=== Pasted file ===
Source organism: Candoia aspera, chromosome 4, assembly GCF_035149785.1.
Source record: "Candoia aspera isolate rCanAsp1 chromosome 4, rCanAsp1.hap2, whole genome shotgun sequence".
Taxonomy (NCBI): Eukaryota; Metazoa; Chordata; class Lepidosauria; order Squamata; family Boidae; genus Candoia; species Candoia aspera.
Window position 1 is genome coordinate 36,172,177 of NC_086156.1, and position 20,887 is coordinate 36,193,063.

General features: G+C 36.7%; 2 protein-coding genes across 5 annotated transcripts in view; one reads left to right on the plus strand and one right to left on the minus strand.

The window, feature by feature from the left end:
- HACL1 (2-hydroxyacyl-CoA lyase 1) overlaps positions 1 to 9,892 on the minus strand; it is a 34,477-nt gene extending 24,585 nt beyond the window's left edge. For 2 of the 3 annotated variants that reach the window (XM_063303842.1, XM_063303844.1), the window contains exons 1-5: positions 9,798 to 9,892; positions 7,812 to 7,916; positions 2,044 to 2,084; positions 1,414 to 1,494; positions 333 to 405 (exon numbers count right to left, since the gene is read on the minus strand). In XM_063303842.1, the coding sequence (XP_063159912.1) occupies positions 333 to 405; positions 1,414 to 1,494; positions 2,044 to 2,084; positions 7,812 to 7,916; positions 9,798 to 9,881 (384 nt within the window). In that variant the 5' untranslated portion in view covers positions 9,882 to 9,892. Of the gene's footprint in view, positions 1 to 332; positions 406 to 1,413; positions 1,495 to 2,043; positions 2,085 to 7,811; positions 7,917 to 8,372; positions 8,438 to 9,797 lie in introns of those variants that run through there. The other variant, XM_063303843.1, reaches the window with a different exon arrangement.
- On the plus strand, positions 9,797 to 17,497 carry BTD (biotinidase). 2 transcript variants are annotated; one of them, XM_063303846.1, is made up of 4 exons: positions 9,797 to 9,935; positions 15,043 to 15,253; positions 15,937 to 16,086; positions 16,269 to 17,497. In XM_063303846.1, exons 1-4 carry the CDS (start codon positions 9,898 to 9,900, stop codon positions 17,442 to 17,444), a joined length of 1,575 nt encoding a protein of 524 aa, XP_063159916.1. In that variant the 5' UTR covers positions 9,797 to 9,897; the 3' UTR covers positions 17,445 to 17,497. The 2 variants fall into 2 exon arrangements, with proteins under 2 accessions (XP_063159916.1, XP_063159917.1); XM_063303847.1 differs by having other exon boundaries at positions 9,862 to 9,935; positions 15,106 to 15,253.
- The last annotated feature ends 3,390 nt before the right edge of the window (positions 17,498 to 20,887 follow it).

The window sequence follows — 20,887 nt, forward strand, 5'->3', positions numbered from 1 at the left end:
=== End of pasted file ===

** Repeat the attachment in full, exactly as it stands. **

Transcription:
Source organism: Candoia aspera, chromosome 4, assembly GCF_035149785.1.
Source record: "Candoia aspera isolate rCanAsp1 chromosome 4, rCanAsp1.hap2, whole genome shotgun sequence".
Taxonomy (NCBI): Eukaryota; Metazoa; Chordata; class Lepidosauria; order Squamata; family Boidae; genus Candoia; species Candoia aspera.
Window position 1 is genome coordinate 36,172,177 of NC_086156.1, and position 20,887 is coordinate 36,193,063.

General features: G+C 36.7%; 2 protein-coding genes across 5 annotated transcripts in view; one reads left to right on the plus strand and one right to left on the minus strand.

The window, feature by feature from the left end:
- HACL1 (2-hydroxyacyl-CoA lyase 1) overlaps positions 1 to 9,892 on the minus strand; it is a 34,477-nt gene extending 24,585 nt beyond the window's left edge. For 2 of the 3 annotated variants that reach the window (XM_063303842.1, XM_063303844.1), the window contains exons 1-5: positions 9,798 to 9,892; positions 7,812 to 7,916; positions 2,044 to 2,084; positions 1,414 to 1,494; positions 333 to 405 (exon numbers count right to left, since the gene is read on the minus strand). In XM_063303842.1, the coding sequence (XP_063159912.1) occupies positions 333 to 405; positions 1,414 to 1,494; positions 2,044 to 2,084; positions 7,812 to 7,916; positions 9,798 to 9,881 (384 nt within the window). In that variant the 5' untranslated portion in view covers positions 9,882 to 9,892. Of the gene's footprint in view, positions 1 to 332; positions 406 to 1,413; positions 1,495 to 2,043; positions 2,085 to 7,811; positions 7,917 to 8,372; positions 8,438 to 9,797 lie in introns of those variants that run through there. The other variant, XM_063303843.1, reaches the window with a different exon arrangement.
- On the plus strand, positions 9,797 to 17,497 carry BTD (biotinidase). 2 transcript variants are annotated; one of them, XM_063303846.1, is made up of 4 exons: positions 9,797 to 9,935; positions 15,043 to 15,253; positions 15,937 to 16,086; positions 16,269 to 17,497. In XM_063303846.1, exons 1-4 carry the CDS (start codon positions 9,898 to 9,900, stop codon positions 17,442 to 17,444), a joined length of 1,575 nt encoding a protein of 524 aa, XP_063159916.1. In that variant the 5' UTR covers positions 9,797 to 9,897; the 3' UTR covers positions 17,445 to 17,497. The 2 variants fall into 2 exon arrangements, with proteins under 2 accessions (XP_063159916.1, XP_063159917.1); XM_063303847.1 differs by having other exon boundaries at positions 9,862 to 9,935; positions 15,106 to 15,253.
- The last annotated feature ends 3,390 nt before the right edge of the window (positions 17,498 to 20,887 follow it).

The window sequence follows — 20,887 nt, forward strand, 5'->3', positions numbered from 1 at the left end: